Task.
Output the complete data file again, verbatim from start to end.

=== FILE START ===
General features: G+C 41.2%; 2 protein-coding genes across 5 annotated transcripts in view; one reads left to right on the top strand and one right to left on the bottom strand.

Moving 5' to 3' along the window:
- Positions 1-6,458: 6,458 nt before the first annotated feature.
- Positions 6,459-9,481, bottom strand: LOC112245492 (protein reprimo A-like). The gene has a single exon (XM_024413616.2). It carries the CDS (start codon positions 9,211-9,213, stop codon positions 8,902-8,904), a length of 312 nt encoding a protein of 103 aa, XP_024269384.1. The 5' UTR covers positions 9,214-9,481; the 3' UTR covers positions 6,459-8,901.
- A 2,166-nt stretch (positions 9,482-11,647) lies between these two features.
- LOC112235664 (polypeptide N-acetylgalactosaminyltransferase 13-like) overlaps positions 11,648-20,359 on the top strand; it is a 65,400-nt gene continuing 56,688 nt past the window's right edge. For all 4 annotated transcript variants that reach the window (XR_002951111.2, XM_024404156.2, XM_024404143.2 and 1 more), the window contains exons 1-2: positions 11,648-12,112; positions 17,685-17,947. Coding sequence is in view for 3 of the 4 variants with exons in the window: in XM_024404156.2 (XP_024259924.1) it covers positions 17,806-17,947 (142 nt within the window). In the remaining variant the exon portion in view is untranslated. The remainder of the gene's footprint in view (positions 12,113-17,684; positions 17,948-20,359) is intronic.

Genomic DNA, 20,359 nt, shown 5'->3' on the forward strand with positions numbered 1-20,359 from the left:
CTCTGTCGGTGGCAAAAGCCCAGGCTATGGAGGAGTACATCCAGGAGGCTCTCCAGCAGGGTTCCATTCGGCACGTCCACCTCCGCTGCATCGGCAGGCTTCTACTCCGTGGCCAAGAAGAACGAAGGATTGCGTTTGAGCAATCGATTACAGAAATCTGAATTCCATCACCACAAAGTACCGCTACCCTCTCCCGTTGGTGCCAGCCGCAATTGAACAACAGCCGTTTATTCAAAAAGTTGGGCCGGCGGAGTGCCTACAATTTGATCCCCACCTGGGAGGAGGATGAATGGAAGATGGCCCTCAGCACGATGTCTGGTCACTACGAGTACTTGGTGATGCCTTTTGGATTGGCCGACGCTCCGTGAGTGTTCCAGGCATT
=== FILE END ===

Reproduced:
General features: G+C 41.2%; 2 protein-coding genes across 5 annotated transcripts in view; one reads left to right on the top strand and one right to left on the bottom strand.

Moving 5' to 3' along the window:
- Positions 1-6,458: 6,458 nt before the first annotated feature.
- Positions 6,459-9,481, bottom strand: LOC112245492 (protein reprimo A-like). The gene has a single exon (XM_024413616.2). It carries the CDS (start codon positions 9,211-9,213, stop codon positions 8,902-8,904), a length of 312 nt encoding a protein of 103 aa, XP_024269384.1. The 5' UTR covers positions 9,214-9,481; the 3' UTR covers positions 6,459-8,901.
- A 2,166-nt stretch (positions 9,482-11,647) lies between these two features.
- LOC112235664 (polypeptide N-acetylgalactosaminyltransferase 13-like) overlaps positions 11,648-20,359 on the top strand; it is a 65,400-nt gene continuing 56,688 nt past the window's right edge. For all 4 annotated transcript variants that reach the window (XR_002951111.2, XM_024404156.2, XM_024404143.2 and 1 more), the window contains exons 1-2: positions 11,648-12,112; positions 17,685-17,947. Coding sequence is in view for 3 of the 4 variants with exons in the window: in XM_024404156.2 (XP_024259924.1) it covers positions 17,806-17,947 (142 nt within the window). In the remaining variant the exon portion in view is untranslated. The remainder of the gene's footprint in view (positions 12,113-17,684; positions 17,948-20,359) is intronic.

Genomic DNA, 20,359 nt, shown 5'->3' on the forward strand with positions numbered 1-20,359 from the left:
CTCTGTCGGTGGCAAAAGCCCAGGCTATGGAGGAGTACATCCAGGAGGCTCTCCAGCAGGGTTCCATTCGGCACGTCCACCTCCGCTGCATCGGCAGGCTTCTACTCCGTGGCCAAGAAGAACGAAGGATTGCGTTTGAGCAATCGATTACAGAAATCTGAATTCCATCACCACAAAGTACCGCTACCCTCTCCCGTTGGTGCCAGCCGCAATTGAACAACAGCCGTTTATTCAAAAAGTTGGGCCGGCGGAGTGCCTACAATTTGATCCCCACCTGGGAGGAGGATGAATGGAAGATGGCCCTCAGCACGATGTCTGGTCACTACGAGTACTTGGTGATGCCTTTTGGATTGGCCGACGCTCCGTGAGTGTTCCAGGCATT